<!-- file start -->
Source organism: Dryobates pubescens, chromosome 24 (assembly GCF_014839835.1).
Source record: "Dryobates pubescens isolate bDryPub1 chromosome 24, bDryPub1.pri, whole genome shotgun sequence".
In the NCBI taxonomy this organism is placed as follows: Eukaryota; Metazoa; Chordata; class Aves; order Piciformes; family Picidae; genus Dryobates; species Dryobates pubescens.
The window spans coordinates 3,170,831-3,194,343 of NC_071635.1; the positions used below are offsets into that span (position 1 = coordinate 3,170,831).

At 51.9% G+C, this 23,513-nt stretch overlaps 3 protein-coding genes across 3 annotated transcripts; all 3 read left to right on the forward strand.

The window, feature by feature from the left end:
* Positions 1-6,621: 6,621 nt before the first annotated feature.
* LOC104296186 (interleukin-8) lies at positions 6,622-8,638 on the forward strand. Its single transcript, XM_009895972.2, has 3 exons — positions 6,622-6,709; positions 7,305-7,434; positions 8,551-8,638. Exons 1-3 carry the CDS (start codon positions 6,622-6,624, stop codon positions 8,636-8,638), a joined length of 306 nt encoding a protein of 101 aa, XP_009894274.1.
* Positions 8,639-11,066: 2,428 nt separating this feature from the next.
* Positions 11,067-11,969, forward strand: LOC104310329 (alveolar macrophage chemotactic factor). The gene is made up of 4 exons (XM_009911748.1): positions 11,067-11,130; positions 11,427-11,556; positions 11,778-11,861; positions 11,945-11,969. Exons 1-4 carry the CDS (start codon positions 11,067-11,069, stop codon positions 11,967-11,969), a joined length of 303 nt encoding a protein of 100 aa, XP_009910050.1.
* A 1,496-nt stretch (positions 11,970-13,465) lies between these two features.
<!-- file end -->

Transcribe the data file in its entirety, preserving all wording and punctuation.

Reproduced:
Source organism: Dryobates pubescens, chromosome 24 (assembly GCF_014839835.1).
Source record: "Dryobates pubescens isolate bDryPub1 chromosome 24, bDryPub1.pri, whole genome shotgun sequence".
In the NCBI taxonomy this organism is placed as follows: Eukaryota; Metazoa; Chordata; class Aves; order Piciformes; family Picidae; genus Dryobates; species Dryobates pubescens.
The window spans coordinates 3,170,831-3,194,343 of NC_071635.1; the positions used below are offsets into that span (position 1 = coordinate 3,170,831).

At 51.9% G+C, this 23,513-nt stretch overlaps 3 protein-coding genes across 3 annotated transcripts; all 3 read left to right on the forward strand.

The window, feature by feature from the left end:
* Positions 1-6,621: 6,621 nt before the first annotated feature.
* LOC104296186 (interleukin-8) lies at positions 6,622-8,638 on the forward strand. Its single transcript, XM_009895972.2, has 3 exons — positions 6,622-6,709; positions 7,305-7,434; positions 8,551-8,638. Exons 1-3 carry the CDS (start codon positions 6,622-6,624, stop codon positions 8,636-8,638), a joined length of 306 nt encoding a protein of 101 aa, XP_009894274.1.
* Positions 8,639-11,066: 2,428 nt separating this feature from the next.
* Positions 11,067-11,969, forward strand: LOC104310329 (alveolar macrophage chemotactic factor). The gene is made up of 4 exons (XM_009911748.1): positions 11,067-11,130; positions 11,427-11,556; positions 11,778-11,861; positions 11,945-11,969. Exons 1-4 carry the CDS (start codon positions 11,067-11,069, stop codon positions 11,967-11,969), a joined length of 303 nt encoding a protein of 100 aa, XP_009910050.1.
* A 1,496-nt stretch (positions 11,970-13,465) lies between these two features.